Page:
Start with the Talking Points to see how often your students exchange business emails, who they write to, and whether there are certain things they pay special attention to when writing a business email. Then show them the infographic discussing basic rules of email writing etiquette, see what you have already mentioned. Ask your students to order the rules according to their importance and justify their decision. Let them compare their list with their partner(s). Discuss the rules with the whole class and see whether you agree on the top 3 rules.
The next part of the exercise involves writing and responding to emails, trying to apply the rules discussed previously.
Divide your class into two groups.
One group receives worksheet 1A, 1B; the other 2A, 2B. Before they start writing, you might invent professionally sounding email addresses for each person from the exercise. It will save the trouble some of the less imaginative students (name of the company?!), and allow you to check whether they remember one of the 6 rules.
Students need to write the email in points 1A, 2A respectively. Allow 10 minutes to complete the task.
Then students should exchange their worksheets so that a person who wrote email 1A now replies to 2A (and 2A to 1A). They need to fill in sections 2B and 1B respectively. Allow another 10 minutes for this.
Now, students 1 and 2 should work in pairs to compare and correct the correspondence they wrote, and see whether they followed to rules of email writing etiquette (minus the time requirement). Monitor and answer questions while they work on that.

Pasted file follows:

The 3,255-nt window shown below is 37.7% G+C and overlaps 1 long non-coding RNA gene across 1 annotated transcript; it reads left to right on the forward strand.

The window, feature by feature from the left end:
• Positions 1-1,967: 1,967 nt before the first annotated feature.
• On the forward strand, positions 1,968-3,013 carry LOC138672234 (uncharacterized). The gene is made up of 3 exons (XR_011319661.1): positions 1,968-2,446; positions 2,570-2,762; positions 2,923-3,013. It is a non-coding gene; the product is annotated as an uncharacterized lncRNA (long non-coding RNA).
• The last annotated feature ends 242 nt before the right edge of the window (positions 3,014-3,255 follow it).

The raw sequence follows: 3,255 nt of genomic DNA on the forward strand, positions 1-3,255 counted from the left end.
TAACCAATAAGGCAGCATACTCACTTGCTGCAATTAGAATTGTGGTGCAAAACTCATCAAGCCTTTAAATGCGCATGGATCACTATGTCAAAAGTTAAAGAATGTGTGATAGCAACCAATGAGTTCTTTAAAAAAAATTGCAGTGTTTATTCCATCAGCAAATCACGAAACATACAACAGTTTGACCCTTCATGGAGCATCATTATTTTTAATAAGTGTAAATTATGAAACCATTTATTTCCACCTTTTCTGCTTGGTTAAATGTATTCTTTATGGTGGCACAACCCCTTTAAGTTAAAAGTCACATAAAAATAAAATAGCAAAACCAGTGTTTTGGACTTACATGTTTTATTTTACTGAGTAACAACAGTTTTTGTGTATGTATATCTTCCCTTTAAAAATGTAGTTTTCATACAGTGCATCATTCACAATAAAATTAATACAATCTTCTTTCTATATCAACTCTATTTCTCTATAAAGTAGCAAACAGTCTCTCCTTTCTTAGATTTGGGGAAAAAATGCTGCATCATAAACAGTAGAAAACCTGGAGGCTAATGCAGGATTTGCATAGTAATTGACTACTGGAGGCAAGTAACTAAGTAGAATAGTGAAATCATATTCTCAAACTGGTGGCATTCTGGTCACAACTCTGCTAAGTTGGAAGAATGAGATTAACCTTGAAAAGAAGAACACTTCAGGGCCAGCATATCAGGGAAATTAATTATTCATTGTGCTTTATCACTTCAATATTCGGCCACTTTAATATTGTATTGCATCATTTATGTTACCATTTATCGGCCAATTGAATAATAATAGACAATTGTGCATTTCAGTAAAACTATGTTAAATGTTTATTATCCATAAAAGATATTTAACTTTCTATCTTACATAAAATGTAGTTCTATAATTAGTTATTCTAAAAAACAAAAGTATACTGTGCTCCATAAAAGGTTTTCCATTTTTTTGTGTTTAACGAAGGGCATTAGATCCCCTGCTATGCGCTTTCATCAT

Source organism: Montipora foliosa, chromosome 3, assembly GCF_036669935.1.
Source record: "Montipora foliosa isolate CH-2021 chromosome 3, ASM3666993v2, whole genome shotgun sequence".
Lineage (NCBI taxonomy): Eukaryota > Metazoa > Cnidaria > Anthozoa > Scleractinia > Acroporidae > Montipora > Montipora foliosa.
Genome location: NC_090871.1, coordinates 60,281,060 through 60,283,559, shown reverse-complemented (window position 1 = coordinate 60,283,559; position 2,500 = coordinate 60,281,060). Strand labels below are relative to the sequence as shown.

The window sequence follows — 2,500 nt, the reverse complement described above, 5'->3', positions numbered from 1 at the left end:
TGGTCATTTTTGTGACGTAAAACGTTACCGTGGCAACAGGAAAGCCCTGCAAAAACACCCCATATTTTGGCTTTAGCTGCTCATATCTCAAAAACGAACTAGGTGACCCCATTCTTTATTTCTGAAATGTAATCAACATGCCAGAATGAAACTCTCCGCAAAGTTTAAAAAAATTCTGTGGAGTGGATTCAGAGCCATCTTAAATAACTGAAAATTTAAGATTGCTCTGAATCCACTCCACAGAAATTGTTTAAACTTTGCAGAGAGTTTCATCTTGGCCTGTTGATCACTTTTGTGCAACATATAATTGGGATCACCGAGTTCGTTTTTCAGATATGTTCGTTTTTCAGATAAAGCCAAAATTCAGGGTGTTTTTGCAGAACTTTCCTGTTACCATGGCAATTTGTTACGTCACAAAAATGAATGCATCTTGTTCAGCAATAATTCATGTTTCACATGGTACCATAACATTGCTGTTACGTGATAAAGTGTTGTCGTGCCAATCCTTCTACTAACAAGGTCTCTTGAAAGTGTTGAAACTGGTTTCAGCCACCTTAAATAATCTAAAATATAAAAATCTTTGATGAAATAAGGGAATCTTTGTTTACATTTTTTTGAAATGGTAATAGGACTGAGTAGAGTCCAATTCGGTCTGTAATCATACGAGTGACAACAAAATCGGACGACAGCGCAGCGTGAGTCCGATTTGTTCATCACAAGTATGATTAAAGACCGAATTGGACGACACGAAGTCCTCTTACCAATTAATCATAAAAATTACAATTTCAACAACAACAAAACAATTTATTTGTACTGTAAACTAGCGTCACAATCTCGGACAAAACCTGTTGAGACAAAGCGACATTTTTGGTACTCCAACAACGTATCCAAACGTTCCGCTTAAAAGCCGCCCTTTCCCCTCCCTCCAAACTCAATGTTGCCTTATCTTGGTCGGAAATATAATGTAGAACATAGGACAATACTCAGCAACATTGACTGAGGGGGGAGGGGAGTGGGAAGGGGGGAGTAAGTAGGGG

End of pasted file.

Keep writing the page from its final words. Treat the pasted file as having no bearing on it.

Finally, you might want to elicit two model emails and two responses from the class and put them on the board for your group to copy / print them and distribute among your students.
I felt it was a much-needed class for my in-company groups (intermediate and upper-intermediate) to revise everything on business email writing we have covered during the course. While the first part of the exercise went really well; students were comfortable talking about business email writing and really appreciated the infographic, the actual written part was a bit more challenging. It was a good idea to pair the students up and have them self-correct their emails, but I still needed to offer a lot of explanation, clarification and correction which took a lot of time (my classes were between 4 and 8 students) and I would definitely like to streamline the procedure in the future. Coming up with model business emails at the end was effective as far as getting rid of some final doubts and leaving my students with a tangible business email model.
Worksheet: BUSINESS EMAIL WRITING
Infographic: EMAIL ETIQUETTE